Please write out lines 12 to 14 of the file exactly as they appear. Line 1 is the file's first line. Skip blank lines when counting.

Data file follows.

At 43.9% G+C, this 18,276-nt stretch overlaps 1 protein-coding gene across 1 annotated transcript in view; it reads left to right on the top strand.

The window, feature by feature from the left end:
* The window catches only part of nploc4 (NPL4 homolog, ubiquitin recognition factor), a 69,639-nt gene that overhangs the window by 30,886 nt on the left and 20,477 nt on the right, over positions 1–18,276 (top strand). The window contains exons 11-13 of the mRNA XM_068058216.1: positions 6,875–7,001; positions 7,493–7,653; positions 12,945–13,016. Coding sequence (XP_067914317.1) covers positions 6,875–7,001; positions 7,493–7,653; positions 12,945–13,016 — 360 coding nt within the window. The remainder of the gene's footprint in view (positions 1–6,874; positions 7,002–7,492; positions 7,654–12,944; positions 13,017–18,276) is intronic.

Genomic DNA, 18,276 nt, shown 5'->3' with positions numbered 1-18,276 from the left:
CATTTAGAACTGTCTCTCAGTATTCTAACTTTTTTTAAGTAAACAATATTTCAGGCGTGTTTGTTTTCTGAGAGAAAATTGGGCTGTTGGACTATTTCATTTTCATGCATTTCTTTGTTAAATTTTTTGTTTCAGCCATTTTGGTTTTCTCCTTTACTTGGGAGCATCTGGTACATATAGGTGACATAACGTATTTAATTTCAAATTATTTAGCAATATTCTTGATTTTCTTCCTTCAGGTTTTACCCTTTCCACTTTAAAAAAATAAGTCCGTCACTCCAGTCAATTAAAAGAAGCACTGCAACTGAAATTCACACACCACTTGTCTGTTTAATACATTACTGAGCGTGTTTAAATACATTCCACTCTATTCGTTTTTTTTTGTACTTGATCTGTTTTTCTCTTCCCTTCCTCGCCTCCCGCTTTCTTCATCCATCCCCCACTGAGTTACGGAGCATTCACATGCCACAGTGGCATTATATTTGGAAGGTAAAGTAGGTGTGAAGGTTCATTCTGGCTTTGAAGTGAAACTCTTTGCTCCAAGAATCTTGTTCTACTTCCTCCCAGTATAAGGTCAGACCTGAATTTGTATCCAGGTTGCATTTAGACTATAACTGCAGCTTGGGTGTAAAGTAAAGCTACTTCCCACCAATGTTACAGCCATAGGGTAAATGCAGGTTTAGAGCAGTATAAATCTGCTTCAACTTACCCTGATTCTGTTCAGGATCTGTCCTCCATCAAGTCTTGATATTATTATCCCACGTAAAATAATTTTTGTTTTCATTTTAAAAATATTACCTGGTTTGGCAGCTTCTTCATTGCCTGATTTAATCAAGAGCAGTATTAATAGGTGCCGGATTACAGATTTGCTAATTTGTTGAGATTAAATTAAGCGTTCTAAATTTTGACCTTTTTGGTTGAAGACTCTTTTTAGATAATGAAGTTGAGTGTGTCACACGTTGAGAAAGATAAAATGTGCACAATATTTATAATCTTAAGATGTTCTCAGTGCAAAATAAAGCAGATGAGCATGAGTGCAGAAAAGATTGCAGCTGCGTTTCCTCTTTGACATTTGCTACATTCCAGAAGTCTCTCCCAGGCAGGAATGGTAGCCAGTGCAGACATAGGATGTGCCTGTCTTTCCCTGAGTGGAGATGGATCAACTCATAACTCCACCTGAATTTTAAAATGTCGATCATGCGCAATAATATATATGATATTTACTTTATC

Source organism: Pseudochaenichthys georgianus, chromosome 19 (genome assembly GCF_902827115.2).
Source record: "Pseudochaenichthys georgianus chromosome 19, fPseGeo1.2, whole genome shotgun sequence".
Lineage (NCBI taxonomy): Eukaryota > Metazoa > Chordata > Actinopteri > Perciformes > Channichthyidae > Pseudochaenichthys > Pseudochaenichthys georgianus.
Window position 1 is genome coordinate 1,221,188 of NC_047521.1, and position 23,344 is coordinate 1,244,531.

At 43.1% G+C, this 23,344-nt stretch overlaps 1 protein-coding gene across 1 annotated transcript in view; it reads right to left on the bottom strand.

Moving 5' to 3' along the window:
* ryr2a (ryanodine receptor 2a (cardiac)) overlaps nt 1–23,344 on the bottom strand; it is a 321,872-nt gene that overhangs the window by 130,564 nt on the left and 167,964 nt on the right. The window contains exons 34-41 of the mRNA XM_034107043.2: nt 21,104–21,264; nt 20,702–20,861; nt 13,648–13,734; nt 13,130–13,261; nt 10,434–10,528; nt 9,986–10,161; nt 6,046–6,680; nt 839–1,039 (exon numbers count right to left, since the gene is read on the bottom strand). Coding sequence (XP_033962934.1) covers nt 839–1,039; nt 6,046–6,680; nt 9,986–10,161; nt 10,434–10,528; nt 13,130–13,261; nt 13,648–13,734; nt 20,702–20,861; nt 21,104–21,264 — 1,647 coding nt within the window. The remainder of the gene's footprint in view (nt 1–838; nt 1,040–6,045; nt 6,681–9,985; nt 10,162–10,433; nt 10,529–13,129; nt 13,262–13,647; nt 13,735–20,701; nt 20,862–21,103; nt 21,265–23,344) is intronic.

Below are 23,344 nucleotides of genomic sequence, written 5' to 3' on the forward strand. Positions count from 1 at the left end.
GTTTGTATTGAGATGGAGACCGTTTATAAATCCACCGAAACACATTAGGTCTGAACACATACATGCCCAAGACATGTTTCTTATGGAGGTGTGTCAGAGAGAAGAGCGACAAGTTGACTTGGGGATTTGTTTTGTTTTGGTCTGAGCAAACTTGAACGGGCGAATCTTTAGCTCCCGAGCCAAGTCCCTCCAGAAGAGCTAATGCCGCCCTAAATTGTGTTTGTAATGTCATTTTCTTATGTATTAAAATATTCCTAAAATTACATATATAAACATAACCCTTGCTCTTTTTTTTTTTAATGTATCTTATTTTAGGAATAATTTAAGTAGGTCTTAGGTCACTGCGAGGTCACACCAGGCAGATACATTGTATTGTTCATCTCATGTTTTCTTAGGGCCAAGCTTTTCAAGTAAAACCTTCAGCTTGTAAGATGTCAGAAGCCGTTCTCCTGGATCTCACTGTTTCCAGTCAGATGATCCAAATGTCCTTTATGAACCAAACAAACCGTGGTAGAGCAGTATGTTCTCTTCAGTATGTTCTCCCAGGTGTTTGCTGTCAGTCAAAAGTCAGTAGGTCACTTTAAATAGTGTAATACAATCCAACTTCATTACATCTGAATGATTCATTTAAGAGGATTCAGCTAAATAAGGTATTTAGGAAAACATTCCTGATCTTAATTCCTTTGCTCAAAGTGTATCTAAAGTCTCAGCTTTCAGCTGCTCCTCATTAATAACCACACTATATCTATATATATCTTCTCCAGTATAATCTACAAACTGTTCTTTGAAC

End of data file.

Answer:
* ryr2a (ryanodine receptor 2a (cardiac)) overlaps nt 1–23,344 on the bottom strand; it is a 321,872-nt gene that overhangs the window by 130,564 nt on the left and 167,964 nt on the right. The window contains exons 34-41 of the mRNA XM_034107043.2: nt 21,104–21,264; nt 20,702–20,861; nt 13,648–13,734; nt 13,130–13,261; nt 10,434–10,528; nt 9,986–10,161; nt 6,046–6,680; nt 839–1,039 (exon numbers count right to left, since the gene is read on the bottom strand). Coding sequence (XP_033962934.1) covers nt 839–1,039; nt 6,046–6,680; nt 9,986–10,161; nt 10,434–10,528; nt 13,130–13,261; nt 13,648–13,734; nt 20,702–20,861; nt 21,104–21,264 — 1,647 coding nt within the window. The remainder of the gene's footprint in view (nt 1–838; nt 1,040–6,045; nt 6,681–9,985; nt 10,162–10,433; nt 10,529–13,129; nt 13,262–13,647; nt 13,735–20,701; nt 20,862–21,103; nt 21,265–23,344) is intronic.

Below are 23,344 nucleotides of genomic sequence, written 5' to 3' on the forward strand. Positions count from 1 at the left end.
GTTTGTATTGAGATGGAGACCGTTTATAAATCCACCGAAACACATTAGGTCTGAACACATACATGCCCAAGACATGTTTCTTATGGAGGTGTGTCAGAGAGAAGAGCGACAAGTTGACTTGGGGATTTGTTTTGTTTTGGTCTGAGCAAACTTGAACGGGCGAATCTTTAGCTCCCGAGCCAAGTCCCTCCAGAAGAGCTAATGCCGCCCTAAATTGTGTTTGTAATGTCATTTTCTTATGTATTAAAATATTCCTAAAATTACATATATAAACATAACCCTTGCTCTTTTTTTTTTTAATGTATCTTATTTTAGGAATAATTTAAGTAGGTCTTAGGTCACTGCGAGGTCACACCAGGCAGATACATTGTATTGTTCATCTCATGTTTTCTTAGGGCCAAGCTTTTCAAGTAAAACCTTCAGCTTGTAAGATGTCAGAAGCCGTTCTCCTGGATCTCACTGTTTCCAGTCAGATGATCCAAATGTCCTTTATGAACCAAACAAACCGTGGTAGAGCAGTATGTTCTCTTCAGTATGTTCTCCCAGGTGTTTGCTGTCAGTCAAAAGTCAGTAGGTCACTTTAAATAGTGTAATACAATCCAACTTCATTACATCTGAATGATTCATTTAAGAGGATTCAGCTAAATAAGGTATTTAGGAAAACATTCCTGATCTTAATTCCTTTGCTCAAAGTGTATCTAAAGTCTCAGCTTTCAGCTGCTCCTCATTAATAACCACACTATATCTATATATATCTTCTCCAGTATAATCTACAAACTGTTCTTTGAAC